Market Lavington Museum

Anne’s Cottage

Back in 2011 we were given some photos of members of the Crassweller family by a lady called Jan. One of the photos she gave us was actually a street view and that’s what we are looking at today.

Church Street, Market Lavington

Church Street, Market Lavington

This is Church Street. In fact the church would have been to the right of the photographer as the image was taken. The blue X clearly marks the spot. This was Anne’s Cottage where Mrs Eleanor Phillips lived. She was a Crassweller by birth.

We can’t be certain, but we suspect the cottage name was given by Mrs Phillips. She and her husband, Fred had previously been at Anne’s Farm above Northbrook where Fred had been a chicken farmer. We think Eleanor took the name when she moved after her husband’s all too early death.

Let’s move to the right hand side of the road where we can see some iron railings and the corner of a roof. That roof is on the bier house where the elegant trolley for moving coffins up to the church is kept.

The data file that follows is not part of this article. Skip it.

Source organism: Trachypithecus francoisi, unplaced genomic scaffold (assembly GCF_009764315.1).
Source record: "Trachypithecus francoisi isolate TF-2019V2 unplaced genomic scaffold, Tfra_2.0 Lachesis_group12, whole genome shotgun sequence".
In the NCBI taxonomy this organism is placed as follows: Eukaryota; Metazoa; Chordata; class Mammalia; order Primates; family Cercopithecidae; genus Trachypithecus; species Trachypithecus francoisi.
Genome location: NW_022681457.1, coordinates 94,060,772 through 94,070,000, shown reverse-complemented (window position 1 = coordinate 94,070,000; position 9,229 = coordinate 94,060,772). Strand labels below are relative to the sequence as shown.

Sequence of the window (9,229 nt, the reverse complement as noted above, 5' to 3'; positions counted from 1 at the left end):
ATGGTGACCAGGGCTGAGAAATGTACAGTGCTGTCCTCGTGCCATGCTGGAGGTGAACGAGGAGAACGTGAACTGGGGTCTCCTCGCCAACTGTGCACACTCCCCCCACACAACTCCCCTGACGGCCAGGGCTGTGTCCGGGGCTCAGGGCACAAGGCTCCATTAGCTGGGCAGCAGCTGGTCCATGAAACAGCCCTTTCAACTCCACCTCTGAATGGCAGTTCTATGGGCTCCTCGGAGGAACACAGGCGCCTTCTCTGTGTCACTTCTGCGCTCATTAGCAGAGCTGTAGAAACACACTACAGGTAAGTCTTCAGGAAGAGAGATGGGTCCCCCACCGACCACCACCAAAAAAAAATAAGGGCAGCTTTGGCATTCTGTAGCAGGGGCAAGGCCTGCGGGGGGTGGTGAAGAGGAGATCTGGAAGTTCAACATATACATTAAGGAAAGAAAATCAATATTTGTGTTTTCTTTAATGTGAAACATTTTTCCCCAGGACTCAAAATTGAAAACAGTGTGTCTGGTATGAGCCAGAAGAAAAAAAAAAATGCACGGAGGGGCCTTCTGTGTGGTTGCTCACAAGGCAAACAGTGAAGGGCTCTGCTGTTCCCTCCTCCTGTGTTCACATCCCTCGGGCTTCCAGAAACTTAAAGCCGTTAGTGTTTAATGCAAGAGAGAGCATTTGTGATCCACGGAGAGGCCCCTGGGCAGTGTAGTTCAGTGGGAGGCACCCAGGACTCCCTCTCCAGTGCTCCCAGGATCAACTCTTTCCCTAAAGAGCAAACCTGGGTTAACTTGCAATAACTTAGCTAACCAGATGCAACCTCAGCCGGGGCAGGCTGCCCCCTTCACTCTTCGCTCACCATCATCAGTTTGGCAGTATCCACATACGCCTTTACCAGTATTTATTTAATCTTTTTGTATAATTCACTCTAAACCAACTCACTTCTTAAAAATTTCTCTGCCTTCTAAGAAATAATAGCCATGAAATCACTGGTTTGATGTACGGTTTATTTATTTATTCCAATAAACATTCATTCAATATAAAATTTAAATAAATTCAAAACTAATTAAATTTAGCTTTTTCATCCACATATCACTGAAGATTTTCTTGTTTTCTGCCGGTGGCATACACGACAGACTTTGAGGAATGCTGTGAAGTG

At the extreme left of the photo we have a beer house. In those days it would have been called The New Inn but an inn has overnight accommodation and when that ceased at this establishment the name was changed to The Drummer Boy. The pub closed in 2014.

Just beyond Anne’s Cottage is a house called Platencia. This was once the home of a pair of Hiscock ladies. At the time of writing this building is being gutted and renovated.

At the far end of that apparent terrace, sideways on to the road is Spring Villa, childhood home of our museum founder, Peggy Gye.

We have no date for the photo but we note an absence of vehicles and television aerials so we date it to before 1953. It was the Queen’s coronation that persuaded people to purchase their first TV set. The area hasn’t changed much as this similar shot shows.


Anne’s Cottage has the white fronted ground floor.

Eleanor had some of life’s setbacks to cope with. Her only child died in infancy and she was a widow in her 30s. She threw herself into village life and was obviously much loved by nephews and nieces.